Food groups Glanbia, Lakeland and United Dairy Farmers could bid for milk processor Lacpatrick, which wants to merge or join forces with another player.
Lacpatrick chairman Andrew McConkey said on Wednesday that an emergency meeting of its board decided to pursue options that could include “partnerships, joint ventures, mergers” or other opportunities.
Industry sources speculated that Mr McConkey’s statement would prompt milk processors such as Glanbia, Lakeland and United Dairy Farmers to consider bidding for Monaghan-headquartered Lacpatrick.
Observers believe that Killeshandra, Co Cavan-based Lakeland could be an “obvious” bidder for Lacpatrick as their supplier bases overlap in places.
Similarly, both Co Kilkenny-based Glanbia and Belfast-headquartered United buy milk from farmers in regions bordering on those from where Lacpatrick draws its supplies.
Lakeland noted Mr McConkey’s statement, and added that Lacpatrick had a “very substantial business with a strong heritage in dairy farming”. Neither Glanbia nor United commented.
Mr McConkey said the board meeting on Tuesday, April 17th, agreed to identify the best way forward for suppliers, shareholders, staff and customers. He stressed that business was continuing as normal. “The decision by the board of Lacpatrick comes following a number of approaches from international and national companies from the sector in recent months.”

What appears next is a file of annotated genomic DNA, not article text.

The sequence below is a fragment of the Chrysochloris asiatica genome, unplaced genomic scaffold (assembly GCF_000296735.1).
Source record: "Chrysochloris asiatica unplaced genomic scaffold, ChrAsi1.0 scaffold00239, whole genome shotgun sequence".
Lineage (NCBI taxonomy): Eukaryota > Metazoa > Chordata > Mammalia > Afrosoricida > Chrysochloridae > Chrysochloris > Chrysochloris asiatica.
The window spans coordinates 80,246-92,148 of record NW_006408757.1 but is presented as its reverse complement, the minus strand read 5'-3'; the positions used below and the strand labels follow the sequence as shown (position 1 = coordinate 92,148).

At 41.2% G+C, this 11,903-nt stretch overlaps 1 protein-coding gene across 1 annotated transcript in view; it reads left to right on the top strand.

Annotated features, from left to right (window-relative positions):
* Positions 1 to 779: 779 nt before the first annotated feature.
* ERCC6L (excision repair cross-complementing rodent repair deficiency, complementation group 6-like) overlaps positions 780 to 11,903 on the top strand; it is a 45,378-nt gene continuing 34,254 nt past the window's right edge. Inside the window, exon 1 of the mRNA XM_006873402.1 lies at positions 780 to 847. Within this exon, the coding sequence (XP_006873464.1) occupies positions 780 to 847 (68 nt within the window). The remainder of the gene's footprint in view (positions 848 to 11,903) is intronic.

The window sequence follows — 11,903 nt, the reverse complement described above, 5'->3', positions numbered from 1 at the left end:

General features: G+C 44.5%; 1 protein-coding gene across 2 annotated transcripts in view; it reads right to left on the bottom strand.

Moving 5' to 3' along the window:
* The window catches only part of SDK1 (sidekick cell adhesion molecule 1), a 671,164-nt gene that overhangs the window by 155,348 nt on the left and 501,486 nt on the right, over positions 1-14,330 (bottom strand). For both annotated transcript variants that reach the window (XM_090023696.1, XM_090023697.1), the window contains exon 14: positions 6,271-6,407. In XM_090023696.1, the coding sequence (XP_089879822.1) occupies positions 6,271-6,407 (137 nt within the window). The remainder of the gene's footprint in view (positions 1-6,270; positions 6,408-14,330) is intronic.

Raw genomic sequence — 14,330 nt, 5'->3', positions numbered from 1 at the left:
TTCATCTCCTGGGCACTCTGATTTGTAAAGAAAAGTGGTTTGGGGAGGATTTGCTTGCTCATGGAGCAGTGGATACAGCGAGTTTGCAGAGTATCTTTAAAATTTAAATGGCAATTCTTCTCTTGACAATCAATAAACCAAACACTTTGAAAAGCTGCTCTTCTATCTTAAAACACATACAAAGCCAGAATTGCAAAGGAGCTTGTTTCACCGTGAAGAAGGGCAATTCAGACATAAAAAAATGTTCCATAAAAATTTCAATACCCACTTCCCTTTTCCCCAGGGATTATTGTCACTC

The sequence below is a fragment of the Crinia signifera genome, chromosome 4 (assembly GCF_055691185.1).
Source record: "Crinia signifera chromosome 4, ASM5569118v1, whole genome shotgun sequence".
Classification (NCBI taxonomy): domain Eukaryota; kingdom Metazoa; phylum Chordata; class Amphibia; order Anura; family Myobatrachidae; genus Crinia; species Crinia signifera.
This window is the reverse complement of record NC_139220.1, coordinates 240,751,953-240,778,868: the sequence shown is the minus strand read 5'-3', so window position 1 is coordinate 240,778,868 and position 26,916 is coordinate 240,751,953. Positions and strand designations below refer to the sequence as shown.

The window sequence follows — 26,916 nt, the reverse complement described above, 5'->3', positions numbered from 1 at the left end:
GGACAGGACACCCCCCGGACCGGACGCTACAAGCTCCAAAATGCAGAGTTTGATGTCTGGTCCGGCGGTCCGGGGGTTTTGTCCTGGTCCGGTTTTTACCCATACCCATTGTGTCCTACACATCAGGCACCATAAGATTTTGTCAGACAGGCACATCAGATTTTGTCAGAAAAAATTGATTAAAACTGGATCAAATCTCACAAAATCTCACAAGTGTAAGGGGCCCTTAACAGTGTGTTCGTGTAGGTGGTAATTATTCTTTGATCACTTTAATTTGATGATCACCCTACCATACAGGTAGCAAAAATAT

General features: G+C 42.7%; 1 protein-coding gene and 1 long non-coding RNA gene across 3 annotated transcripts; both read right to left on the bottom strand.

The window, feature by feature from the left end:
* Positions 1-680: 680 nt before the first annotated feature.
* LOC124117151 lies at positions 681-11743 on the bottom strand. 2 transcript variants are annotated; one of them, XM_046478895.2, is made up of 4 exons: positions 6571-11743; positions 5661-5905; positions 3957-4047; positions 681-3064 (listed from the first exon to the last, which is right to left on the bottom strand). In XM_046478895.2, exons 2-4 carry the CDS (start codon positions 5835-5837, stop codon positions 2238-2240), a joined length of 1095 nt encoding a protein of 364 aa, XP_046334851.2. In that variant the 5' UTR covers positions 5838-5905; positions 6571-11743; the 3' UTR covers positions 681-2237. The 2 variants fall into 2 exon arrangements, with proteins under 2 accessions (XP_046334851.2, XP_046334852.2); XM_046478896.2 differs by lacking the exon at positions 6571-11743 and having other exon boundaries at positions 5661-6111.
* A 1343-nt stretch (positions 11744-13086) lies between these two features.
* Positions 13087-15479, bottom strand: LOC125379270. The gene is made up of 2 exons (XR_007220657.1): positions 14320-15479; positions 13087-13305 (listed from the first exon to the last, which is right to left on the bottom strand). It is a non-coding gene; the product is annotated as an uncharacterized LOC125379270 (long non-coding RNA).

Lacpatrick’s move did not surprise the industry. The co-op processes milk bought from farmers based in an area encompassing counties Derry, Fermanagh, Monaghan and Tyrone.
The processor recently cut milk prices for March by 2 pence sterling a litre to 25p for Northern Ireland suppliers and 2.5 cent to 30.25 cent a litre for those in the Republic.
Mr McConkey blamed the cuts on an exceptionally weak market, especially for milk powder. He told suppliers that since October prices paid to farmers were “well ahead” of market returns.
In the co-op’s April newsletter he points out that European countries such as Germany, the Netherlands, France and Britain have been “pumping out milk since last summer”, oversupplying the market and cutting prices.
Lacpatrick’s financial position remains strong. The co-op invested €40 million last year in a new drier used to make powdered milk, which it exports to Africa, the Middle East and Far East.
Its balance sheet for the end of 2016 shows that it had net assets of almost €75 million, including cash and stocks of €15 million. Lacpatrick’s operations earned a profit of €2.9 million that year.
The co-op’s board and management believe that merging with another operator would boost scale, and position it better to combat falling prices.
Co-ops Town of Monaghan and Co Derry-based Ballyrashane merged to form Lacpatrick in 2015. It has operations in Derry, Dublin, Fermanagh, Monaghan and Tyrone.
By: Barry O’Halloran
Source: THE IRISH TIMES